Ounce of Prevention | The healing power of cinnamon
Cinnamon is a popular spice made from the Cinnamomum tree. Its history dates back to ancient Egypt where it was regarded as rare and valuable and reserved for royalty. Today, cinnamon is readily available and is used in a variety of foods and recipes. Cinnamon is made by cutting the stems of the Cinnamomum tree and extracting the inner bark.
The dried bark forms strips that curl into rolls, called cinnamon sticks. The sticks can be ground to form cinnamon powder. The smell and flavour of cinnamon comes from the oils in the bark, which contain a special compound called Cinnamaldehyde. An impressive body of medical research has uncovered the many health benefits of using cinnamon.
Cinnamon and Diabetes
Cinnamon is well known for its ability to lower blood sugar. Studies show that it does so by several mechanisms.
First, cinnamon has properties that help reduce insulin resistance, a common cause of diabetes. Also, cinnamon has been shown to decrease the amount of glucose that enters the bloodstream after a meal by slowing the breakdown of carbohydrates.
Research has confirmed that cinnamon can lower fasting blood sugar levels by up to 10-29 per cent. The effective dose is around half to two teaspoons (1- 6 grams) of cinnamon per day.
Cinnamon and inflammation
Inflammation in the body normally helps fight infections and repair tissue damage but uncontrolled inflammation underlies many of our health problems. It becomes a problem when it is chronic (long-term) and directed against the body's own tissues.
Cinnamon is anti-inflammatory because it is loaded with powerful antioxidants, such as polyphenols. These protect the body from damage caused by free radicals.
In a study that compared the antioxidant activity of 26 spices, including 'superfoods' like garlic and oregano, cinnamon was found to be the most powerful. In fact, this makes cinnamon a strong natural food preservative.
Cinnamon for infections
Both cinnamon oil and cinnamon bark have powerful anti-bacterial activity. One study out of France found Cinnamon bark oil effective against 65 strains of antibiotic-resistant bacteria.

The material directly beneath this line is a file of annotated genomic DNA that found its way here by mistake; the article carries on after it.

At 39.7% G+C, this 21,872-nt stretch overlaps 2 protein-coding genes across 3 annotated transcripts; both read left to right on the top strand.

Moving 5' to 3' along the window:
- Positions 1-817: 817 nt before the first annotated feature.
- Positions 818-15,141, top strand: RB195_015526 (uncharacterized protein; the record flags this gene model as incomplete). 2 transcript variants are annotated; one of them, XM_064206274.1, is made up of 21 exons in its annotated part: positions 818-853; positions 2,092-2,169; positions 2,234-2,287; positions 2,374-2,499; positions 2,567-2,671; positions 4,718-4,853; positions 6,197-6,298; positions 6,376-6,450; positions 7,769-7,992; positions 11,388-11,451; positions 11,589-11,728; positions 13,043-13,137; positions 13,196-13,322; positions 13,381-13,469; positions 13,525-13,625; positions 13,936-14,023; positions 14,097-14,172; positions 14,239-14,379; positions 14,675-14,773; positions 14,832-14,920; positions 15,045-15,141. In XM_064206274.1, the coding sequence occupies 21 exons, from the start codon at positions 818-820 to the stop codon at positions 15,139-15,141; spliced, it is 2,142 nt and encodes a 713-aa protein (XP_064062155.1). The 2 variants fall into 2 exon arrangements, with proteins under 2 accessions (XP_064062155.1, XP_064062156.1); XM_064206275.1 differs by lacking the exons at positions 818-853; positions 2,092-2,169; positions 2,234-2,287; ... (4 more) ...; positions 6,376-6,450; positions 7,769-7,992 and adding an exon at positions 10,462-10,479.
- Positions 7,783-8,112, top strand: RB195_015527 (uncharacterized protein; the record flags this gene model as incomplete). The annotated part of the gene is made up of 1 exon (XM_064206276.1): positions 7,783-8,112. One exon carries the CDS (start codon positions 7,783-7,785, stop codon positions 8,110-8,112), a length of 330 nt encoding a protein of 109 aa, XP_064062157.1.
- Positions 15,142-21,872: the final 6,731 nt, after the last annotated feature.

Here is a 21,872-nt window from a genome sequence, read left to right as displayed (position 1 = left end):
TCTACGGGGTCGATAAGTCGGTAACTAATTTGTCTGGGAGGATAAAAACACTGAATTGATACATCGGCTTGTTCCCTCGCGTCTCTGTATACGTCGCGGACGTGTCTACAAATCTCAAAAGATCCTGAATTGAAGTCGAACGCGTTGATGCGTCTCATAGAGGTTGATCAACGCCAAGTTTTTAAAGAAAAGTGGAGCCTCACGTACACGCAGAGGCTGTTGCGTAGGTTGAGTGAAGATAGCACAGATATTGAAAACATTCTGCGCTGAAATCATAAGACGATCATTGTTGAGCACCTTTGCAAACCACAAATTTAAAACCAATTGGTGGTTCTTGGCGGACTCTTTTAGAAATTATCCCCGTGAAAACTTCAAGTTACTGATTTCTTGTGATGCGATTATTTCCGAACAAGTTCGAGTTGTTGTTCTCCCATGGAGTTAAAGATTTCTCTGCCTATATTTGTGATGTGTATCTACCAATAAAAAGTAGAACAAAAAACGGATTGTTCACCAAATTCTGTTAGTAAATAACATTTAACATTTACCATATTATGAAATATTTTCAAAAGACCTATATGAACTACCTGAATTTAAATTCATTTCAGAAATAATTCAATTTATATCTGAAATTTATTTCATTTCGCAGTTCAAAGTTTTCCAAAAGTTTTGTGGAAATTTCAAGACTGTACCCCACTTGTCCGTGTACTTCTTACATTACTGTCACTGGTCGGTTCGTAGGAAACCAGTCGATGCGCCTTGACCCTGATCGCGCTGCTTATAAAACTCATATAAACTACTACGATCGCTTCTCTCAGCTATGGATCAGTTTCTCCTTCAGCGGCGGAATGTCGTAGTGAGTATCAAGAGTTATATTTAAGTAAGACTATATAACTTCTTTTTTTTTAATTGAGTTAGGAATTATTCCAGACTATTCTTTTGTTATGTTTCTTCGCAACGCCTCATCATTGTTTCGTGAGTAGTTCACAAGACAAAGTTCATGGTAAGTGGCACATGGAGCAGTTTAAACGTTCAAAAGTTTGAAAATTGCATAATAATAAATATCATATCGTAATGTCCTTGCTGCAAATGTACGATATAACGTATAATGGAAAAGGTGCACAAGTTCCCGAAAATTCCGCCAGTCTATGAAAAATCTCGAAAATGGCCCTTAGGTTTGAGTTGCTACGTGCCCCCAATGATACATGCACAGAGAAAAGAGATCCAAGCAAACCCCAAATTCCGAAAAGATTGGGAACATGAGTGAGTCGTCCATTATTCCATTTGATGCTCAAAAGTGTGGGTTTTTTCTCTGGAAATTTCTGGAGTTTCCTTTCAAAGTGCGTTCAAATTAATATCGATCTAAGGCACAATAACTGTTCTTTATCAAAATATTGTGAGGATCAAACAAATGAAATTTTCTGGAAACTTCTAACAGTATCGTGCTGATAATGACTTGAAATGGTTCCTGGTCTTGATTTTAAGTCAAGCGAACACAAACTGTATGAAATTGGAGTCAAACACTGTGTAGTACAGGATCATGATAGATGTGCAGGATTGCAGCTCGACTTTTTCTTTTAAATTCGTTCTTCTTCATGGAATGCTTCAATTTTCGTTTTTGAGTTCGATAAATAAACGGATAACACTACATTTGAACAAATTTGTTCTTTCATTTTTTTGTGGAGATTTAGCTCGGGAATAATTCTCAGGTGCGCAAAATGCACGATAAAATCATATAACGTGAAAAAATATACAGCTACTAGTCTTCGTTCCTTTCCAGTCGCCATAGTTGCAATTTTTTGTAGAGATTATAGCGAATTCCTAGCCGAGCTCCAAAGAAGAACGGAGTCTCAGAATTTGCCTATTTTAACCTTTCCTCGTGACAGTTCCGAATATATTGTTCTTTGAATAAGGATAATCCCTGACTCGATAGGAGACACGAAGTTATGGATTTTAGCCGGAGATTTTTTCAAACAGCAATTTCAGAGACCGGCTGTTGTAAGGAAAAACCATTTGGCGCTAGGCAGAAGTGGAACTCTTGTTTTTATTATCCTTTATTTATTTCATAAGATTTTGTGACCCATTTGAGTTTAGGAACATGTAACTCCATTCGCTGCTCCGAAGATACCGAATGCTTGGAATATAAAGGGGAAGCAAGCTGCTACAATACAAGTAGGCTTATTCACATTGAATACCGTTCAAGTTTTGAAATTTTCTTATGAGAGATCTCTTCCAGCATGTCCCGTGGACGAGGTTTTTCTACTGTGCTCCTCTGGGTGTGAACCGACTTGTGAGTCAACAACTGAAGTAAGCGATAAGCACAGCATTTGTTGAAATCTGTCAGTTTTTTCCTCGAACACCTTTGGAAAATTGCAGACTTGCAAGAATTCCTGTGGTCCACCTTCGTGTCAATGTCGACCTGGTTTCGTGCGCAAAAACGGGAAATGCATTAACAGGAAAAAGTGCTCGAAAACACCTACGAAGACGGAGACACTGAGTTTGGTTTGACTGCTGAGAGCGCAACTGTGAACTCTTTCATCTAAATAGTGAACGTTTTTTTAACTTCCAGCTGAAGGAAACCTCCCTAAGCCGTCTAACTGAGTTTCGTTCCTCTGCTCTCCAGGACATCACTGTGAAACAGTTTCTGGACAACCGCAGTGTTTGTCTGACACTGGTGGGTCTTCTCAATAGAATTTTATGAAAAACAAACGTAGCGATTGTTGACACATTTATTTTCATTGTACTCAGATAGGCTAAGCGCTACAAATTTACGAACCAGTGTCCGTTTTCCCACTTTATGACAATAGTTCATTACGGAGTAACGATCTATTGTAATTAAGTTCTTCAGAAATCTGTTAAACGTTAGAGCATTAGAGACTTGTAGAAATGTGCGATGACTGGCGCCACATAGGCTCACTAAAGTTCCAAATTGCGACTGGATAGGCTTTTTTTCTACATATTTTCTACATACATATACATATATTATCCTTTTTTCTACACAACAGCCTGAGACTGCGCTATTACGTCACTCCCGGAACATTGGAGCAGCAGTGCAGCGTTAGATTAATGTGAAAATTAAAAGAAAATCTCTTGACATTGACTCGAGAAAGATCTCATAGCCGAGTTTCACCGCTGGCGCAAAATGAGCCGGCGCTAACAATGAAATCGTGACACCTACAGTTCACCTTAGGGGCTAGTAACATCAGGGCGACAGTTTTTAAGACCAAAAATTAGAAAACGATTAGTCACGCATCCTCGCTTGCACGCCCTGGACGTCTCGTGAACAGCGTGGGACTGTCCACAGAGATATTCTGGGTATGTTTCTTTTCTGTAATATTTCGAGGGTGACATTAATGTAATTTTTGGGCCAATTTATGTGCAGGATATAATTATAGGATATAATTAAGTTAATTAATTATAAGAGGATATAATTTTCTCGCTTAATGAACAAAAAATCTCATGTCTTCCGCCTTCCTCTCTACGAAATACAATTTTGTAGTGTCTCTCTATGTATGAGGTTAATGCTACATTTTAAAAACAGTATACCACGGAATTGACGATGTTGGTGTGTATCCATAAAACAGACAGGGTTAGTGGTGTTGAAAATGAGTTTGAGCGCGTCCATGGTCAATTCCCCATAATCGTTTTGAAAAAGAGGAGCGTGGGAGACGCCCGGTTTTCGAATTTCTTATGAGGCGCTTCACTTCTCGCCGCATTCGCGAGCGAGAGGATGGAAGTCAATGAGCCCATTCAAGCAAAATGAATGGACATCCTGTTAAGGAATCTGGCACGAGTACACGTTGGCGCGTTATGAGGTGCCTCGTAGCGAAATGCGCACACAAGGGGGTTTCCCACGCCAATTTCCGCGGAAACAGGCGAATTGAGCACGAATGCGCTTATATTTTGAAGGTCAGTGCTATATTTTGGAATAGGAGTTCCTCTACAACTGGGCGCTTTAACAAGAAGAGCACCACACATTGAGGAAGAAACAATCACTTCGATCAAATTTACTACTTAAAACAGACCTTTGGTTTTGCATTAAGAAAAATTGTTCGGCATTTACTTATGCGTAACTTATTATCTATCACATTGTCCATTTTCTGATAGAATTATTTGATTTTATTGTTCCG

You can dilute cinnamon oil in water to disinfect kitchen countertops, sinks, refrigerators, doorknobs, toys and other things. If you want to avoid harsh cancer-causing chemicals, use cinnamon oil. Cinnamon sticks are also useful but you need to use a lot of it to make a difference. If you want a mild disinfectant, a couple of cinnamon sticks boiled in hot water might prove useful.
Cinnamon has the ability to stop drug- resistant yeast infections and the oil is useful against candida. Drinking cinnamon tea with cinnamon bark oil added is a great way to fight internal candida infections and boost your immune system.
For toenail fungus or athlete's foot, cinnamon leaf oil is a powerful anti-fungal far superior to many commercial treatments. You can use cinnamon sticks, tea or powder for internal treatment and a few drops of cinnamon leaf oil and soak your feet to treat the toenail fungus or athlete's foot.
A great remedy for a stomach bug is cinnamon. Research has shown cinnamon is most effective against E-coli, and Salmonella. Use cinnamon tea infused with cinnamon bark oil that has high levels of cinnamaldehyde.
Colds, sore throat and cough
At the first sign of sniffles or an itch in your throat, take some cinnamon tea. It often stops an impending illness in its tracks. Again, this is related to the anti-bacterial properties and warming properties of cinnamon and its ability to increase blood flow and thereby improve blood oxygen levels to fight illness. Traditional Chinese medicine commonly recommends cinnamon for coughs.
Irritable Bowel Syndrome
(IBS)As a digestive, cinnamon dramatically reduces the uncomfortable feelings associated with IBS especially the bloating. It does this by killing bacteria and healing infections, allowing the gastric juices to work normally. If you have stomach cramps or upsets, a cup of cinnamon tea, two to three times per day may dramatically reduce the pain.
The anti-microbial qualities of cinnamon leaf oil is often used for head lice treatment, and the control of black ants, bed bugs, dust mites and roaches. It is a good defense against mosquitoes. A Taiwanese study found that it not only kills mosquito larvae but also acts as a bug repellent.
Cinnamon oil is an effective odour neutraliser as it kills bacteria that create bad odours, instead of only masking odours. Two to five drops of cinnamon oil mixed with water in a diffuser or spraying diluted cinnamon oil will, within minutes, neutralise bad odours. Alternatively, you can wipe down toilets, floors, garbage cans and the interior of vehicles to rapidly remove foul odours. The cinnamon smell also has the effect of improving your mood and lifting your spirit.